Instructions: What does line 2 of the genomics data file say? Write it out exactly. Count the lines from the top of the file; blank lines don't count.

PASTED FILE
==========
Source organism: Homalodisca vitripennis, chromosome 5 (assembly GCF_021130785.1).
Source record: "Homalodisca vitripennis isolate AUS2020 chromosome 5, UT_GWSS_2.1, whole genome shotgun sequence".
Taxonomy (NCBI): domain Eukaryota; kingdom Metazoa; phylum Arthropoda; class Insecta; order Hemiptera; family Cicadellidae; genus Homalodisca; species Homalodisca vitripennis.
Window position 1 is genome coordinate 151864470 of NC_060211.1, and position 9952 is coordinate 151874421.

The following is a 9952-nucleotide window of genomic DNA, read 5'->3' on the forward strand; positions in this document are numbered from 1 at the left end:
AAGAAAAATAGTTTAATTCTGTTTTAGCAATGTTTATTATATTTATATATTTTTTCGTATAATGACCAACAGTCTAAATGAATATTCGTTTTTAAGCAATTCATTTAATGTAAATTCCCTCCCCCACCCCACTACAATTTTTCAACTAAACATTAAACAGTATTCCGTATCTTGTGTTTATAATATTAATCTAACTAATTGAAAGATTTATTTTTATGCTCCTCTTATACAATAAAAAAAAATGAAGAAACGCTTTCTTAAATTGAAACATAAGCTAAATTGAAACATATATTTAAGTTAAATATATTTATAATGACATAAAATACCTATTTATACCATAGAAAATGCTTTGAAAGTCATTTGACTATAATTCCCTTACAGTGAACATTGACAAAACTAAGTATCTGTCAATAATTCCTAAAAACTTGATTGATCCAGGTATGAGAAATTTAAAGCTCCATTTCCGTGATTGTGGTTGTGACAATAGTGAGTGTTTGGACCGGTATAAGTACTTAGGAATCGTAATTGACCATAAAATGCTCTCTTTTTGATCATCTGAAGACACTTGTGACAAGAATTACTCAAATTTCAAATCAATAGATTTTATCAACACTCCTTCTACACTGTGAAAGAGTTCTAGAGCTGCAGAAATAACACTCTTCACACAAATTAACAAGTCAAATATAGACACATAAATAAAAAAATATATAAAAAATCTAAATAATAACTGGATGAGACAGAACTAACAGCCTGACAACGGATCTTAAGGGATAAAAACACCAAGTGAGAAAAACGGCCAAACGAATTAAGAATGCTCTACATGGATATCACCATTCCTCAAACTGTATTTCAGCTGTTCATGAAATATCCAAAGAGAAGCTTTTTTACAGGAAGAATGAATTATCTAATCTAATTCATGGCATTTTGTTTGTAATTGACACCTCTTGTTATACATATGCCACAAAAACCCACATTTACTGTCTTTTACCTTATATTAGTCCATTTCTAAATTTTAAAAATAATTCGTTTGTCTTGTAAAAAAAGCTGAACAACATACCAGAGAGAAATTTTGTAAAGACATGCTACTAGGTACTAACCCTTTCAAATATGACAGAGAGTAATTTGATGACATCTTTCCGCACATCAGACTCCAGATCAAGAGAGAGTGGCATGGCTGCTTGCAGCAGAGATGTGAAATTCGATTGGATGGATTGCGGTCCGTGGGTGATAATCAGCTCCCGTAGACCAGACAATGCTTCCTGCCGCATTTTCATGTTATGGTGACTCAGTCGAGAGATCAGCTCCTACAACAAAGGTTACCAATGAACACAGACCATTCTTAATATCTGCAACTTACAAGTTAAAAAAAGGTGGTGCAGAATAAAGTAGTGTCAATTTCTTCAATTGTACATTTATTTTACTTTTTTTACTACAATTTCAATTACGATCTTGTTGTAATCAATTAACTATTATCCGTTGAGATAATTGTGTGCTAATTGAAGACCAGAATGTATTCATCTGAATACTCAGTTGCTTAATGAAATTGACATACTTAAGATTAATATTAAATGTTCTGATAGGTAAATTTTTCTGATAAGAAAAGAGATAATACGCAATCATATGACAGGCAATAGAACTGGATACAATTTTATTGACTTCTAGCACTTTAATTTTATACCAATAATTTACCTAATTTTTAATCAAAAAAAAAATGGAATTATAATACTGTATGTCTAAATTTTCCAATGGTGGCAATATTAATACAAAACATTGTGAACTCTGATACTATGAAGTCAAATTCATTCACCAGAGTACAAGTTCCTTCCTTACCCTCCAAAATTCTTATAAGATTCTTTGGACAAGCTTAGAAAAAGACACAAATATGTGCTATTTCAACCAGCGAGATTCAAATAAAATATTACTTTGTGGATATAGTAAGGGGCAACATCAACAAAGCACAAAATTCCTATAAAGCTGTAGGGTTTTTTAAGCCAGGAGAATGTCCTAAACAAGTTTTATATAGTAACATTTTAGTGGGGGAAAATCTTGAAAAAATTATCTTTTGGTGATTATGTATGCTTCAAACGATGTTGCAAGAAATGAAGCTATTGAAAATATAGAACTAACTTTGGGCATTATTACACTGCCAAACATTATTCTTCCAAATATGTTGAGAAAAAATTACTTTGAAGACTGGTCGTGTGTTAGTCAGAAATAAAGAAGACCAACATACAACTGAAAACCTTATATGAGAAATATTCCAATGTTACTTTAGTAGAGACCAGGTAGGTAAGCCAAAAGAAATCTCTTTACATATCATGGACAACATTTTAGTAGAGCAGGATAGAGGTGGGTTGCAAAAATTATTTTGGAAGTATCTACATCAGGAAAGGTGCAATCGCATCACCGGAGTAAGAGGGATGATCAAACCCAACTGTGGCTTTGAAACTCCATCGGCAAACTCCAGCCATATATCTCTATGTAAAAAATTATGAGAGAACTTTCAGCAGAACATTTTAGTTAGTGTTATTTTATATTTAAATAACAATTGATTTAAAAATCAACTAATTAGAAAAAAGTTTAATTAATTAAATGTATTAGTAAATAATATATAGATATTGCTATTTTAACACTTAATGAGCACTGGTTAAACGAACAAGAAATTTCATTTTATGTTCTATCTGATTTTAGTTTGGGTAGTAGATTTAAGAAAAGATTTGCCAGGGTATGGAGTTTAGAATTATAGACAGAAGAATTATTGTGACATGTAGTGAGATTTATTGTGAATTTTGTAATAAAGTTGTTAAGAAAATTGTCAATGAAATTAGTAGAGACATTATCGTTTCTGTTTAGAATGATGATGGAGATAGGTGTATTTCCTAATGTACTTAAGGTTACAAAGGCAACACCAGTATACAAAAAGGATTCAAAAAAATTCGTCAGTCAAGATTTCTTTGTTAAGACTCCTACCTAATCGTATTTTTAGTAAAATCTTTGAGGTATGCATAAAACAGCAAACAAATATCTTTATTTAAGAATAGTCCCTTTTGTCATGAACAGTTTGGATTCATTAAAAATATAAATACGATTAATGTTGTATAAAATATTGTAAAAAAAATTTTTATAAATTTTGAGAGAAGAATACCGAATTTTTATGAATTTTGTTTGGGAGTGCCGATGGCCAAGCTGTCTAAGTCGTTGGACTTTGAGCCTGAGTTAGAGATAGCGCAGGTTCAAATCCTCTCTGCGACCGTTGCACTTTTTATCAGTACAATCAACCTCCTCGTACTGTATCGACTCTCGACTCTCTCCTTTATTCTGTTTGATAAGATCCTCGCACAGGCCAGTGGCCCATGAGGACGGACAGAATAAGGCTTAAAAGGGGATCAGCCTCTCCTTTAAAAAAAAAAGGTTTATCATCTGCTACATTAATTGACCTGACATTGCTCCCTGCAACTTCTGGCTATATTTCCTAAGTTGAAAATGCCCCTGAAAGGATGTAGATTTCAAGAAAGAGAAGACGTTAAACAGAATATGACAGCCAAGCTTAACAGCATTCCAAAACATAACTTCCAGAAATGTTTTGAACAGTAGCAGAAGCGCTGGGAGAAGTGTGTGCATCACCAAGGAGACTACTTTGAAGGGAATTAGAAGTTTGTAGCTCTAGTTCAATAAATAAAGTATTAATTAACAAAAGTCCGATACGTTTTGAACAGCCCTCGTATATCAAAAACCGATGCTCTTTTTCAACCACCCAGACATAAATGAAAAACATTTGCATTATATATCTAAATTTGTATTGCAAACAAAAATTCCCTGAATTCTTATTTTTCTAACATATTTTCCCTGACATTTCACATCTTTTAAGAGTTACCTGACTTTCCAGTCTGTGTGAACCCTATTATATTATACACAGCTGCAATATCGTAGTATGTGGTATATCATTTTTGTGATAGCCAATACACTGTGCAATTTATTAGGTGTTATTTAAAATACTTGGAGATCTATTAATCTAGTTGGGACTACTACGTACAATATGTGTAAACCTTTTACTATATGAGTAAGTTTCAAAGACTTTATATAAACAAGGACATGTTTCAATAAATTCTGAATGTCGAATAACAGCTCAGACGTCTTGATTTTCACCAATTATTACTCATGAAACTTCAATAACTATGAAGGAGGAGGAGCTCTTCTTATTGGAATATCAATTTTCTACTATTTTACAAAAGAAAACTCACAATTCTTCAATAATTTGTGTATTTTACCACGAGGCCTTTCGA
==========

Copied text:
Source record: "Homalodisca vitripennis isolate AUS2020 chromosome 5, UT_GWSS_2.1, whole genome shotgun sequence".